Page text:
With Sudan in desperate straits – a collapsing economy, hyperinflation looming and a nationwide food crisis – the administration of US President Donald Trump and the Israeli government have seen an opportunity.

The country’s democratic hopes hang by a thread 18 months after non-violent protests overthrew their long-term ruler Omar al-Bashir.

But if Sudan recognises Israel then the US will strike it off the state sponsors of terror list, opening the door to essential economic stabilisation measures.

t is a complicated story which dates back 30 years to the early days of Sudan’s Islamist government.

After seizing power in a military coup in 1989, President Bashir turned Khartoum into a global centre for militant jihadism.

Al-Qaeda and other extremist groups used Sudan as the base for carrying out terror attacks in the US, Saudi Arabia, Egypt, Ethiopia, Uganda, Kenya and elsewhere.

After the first terror attack on New York’s World Trade Center in 1993, the US designated Sudan as a state sponsor of terrorism.

CIA co-operation

International financial sanctions and military pressure from neighbouring countries which supported Sudanese rebels pushed Sudan to expel Osama bin Laden and other jihadists three years later.

Shortly after the 11 September 2001 attacks, Sudan’s security services became a valued partner with the US Central Intelligence Agency (CIA).

On that basis, Sudan should have been removed from the state sponsors of terror list.

But members of Congress were hostile to Khartoum for a host of other reasons, including the war in Darfur and human rights abuses, and the listing stayed in place.

And the Bashir government still operated in the shadows: it kept open its links to Iran and Hamas, and on at least two occasions Israeli fighter planes attacked convoys travelling up Sudan’s Red Sea coast, allegedly taking arms to Hamas.

In 2016, under pressure from Saudi Arabia and the United Arab Emirates, the Bashir government cut its ties with Iran.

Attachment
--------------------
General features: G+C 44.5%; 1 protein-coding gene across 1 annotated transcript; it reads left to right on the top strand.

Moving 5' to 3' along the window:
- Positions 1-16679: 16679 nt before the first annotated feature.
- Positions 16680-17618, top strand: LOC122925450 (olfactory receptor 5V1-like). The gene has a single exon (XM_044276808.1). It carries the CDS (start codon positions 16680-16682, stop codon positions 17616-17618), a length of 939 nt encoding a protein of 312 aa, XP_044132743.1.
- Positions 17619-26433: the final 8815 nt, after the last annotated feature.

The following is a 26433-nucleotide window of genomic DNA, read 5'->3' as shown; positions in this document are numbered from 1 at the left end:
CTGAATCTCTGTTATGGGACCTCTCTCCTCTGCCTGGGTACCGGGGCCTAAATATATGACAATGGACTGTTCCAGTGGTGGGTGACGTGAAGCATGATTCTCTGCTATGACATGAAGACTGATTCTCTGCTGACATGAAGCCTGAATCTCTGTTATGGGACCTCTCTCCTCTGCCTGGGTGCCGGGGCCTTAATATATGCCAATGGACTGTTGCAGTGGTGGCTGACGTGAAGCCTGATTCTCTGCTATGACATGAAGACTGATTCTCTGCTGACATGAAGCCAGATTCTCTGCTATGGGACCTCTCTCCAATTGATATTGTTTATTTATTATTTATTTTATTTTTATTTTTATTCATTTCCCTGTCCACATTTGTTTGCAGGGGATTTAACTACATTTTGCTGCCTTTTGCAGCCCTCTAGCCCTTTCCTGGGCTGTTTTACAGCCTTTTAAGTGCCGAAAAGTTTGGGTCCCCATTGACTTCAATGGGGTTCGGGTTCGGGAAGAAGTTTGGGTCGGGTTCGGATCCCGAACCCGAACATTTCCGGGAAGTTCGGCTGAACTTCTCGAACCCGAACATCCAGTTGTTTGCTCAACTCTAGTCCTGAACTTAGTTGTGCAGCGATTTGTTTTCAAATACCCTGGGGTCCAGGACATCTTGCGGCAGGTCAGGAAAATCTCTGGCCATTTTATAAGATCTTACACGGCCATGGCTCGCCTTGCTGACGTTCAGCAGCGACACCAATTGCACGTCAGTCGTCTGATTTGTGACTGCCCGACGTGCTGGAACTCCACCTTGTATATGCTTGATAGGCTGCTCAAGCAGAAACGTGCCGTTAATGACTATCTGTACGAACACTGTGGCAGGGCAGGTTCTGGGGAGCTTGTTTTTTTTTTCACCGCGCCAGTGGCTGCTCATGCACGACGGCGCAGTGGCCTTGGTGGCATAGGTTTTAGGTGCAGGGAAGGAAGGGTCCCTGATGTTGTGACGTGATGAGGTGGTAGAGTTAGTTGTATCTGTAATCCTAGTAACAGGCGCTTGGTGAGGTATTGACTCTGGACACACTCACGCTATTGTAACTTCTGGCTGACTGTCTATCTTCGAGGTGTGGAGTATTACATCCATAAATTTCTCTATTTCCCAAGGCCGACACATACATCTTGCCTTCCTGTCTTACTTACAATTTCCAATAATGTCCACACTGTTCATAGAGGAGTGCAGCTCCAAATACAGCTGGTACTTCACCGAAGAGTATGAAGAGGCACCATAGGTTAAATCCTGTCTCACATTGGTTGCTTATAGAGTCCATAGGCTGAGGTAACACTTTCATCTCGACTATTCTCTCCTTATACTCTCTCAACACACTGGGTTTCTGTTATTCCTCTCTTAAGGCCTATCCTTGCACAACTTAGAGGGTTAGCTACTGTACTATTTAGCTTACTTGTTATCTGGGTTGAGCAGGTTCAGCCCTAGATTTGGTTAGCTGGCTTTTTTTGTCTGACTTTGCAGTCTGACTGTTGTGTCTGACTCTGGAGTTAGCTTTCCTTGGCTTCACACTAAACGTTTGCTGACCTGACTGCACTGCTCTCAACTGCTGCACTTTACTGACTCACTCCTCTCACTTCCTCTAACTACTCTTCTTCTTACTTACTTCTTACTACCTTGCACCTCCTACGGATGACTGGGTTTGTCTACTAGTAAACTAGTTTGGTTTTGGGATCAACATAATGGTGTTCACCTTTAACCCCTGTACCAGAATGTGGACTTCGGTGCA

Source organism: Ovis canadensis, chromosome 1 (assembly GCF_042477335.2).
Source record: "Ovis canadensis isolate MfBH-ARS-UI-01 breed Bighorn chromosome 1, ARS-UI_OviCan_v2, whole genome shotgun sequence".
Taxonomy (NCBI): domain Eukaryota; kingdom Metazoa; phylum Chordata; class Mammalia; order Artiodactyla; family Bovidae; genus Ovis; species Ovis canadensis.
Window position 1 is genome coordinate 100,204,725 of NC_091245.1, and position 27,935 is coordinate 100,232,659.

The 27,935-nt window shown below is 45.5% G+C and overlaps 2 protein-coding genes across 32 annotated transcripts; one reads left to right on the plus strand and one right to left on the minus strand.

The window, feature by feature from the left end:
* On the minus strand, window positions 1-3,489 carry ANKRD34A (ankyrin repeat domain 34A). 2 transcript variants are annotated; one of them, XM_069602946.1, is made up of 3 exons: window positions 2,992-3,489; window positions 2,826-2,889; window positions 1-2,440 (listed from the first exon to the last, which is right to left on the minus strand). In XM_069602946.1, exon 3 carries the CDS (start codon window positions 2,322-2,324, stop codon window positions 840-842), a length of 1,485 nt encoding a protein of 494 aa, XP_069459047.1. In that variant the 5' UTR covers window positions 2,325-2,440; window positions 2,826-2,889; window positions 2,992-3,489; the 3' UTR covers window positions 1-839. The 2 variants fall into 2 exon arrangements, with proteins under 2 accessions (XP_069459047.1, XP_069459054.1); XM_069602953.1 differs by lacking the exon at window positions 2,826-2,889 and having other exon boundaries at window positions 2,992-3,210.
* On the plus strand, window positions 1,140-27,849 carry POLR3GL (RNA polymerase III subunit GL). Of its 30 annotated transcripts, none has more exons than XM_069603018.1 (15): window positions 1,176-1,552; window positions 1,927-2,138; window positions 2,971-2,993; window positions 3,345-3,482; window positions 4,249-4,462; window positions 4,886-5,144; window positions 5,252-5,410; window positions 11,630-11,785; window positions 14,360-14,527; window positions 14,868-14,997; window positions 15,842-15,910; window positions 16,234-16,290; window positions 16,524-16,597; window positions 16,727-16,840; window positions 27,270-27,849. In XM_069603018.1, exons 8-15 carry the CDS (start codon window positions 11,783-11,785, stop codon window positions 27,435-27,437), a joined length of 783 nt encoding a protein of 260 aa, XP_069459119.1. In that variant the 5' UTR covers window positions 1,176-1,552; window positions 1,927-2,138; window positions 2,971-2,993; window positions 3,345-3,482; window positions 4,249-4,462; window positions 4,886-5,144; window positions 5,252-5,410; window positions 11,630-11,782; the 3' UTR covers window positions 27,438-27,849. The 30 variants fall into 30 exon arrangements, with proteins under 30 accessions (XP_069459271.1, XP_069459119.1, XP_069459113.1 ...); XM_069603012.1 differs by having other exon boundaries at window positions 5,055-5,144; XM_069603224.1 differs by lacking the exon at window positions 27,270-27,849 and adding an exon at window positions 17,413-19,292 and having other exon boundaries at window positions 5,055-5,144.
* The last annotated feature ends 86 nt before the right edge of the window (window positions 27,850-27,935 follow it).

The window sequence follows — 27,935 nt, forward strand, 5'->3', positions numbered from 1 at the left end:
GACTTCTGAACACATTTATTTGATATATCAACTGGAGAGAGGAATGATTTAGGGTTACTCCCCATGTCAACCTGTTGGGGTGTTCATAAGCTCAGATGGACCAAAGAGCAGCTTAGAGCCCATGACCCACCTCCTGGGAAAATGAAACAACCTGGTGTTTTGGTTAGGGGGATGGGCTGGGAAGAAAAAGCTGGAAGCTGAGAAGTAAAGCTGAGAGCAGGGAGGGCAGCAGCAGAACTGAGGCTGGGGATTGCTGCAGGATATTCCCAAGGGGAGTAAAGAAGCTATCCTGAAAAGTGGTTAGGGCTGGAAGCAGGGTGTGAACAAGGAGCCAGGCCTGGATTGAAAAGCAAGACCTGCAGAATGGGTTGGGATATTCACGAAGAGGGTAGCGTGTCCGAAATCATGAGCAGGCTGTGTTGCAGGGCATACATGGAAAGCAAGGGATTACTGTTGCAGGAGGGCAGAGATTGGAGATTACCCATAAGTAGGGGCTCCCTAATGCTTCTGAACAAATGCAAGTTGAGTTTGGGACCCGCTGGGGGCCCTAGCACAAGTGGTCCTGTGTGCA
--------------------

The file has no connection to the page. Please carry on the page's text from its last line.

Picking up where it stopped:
Yet after the democratic revolution last year, Washington DC was slow to shift.

US State Department officials wanted to keep the leverage of one of their most powerful tools. And they were worried that the new democratic regime might not last long.

Senators block terror list removal

The problem was that keeping sanctions on Sudan could easily become a self-fulfilling prophecy, condemning the country to state failure.

As long as Sudan stays blacklisted, crippling financial sanctions stay in place. Legitimate Sudanese businesses are handicapped, foreign direct investment is shackled and the International Monetary Fund and World Bank cannot adopt a package to relieve its massive debt – $72bn (£55.6bn) and counting.

The scale of hunger today is terrifying: the UN classes 9.6 million people as “severely food insecure”.

This is made worse by the Covid-19 shutdown and floods. It is a crisis that cannot be overcome by food handouts – it needs a massive injection of economic assistance.

Over recent months, a deal to remove the terror listing was slowly making its way through Congress, held up by demands from the relatives of victims of al-Qaeda attacks in East Africa and Yemen that compensation be paid.

Sudan agreed to a package of $335m. But in September two Democratic senators – Chuck Schumer and Bob Menendez blocked the measure, partly because they wanted to keep open the prospects of the relatives of victims of 9/11 mounting a case.

The Trump administration is offering Sudan a way out.

Visiting Khartoum at the end of August, Secretary of State Mike Pompeo proposed a deal to Sudan’s civilian Prime Minister Abdalla Hamdok: if Sudan recognised Israel, President Trump would circumvent the Congressional blockage.

Following the UAE’s decision last month, Sudan, a member of the Arab League, would be only the fifth Arab state to do so.

This would be a huge boost to the administration’s campaign to normalise Arab relations with Israel in the weeks before the election.

Recognising Israel would be a momentous step for Sudan – that indeed is the whole point.

Good deal for the generals

The most vociferous opponents of the move are the Islamists, now out of power. But it is controversial across the political spectrum, and the civilian coalition includes many who insist on peace with the Palestinians first.

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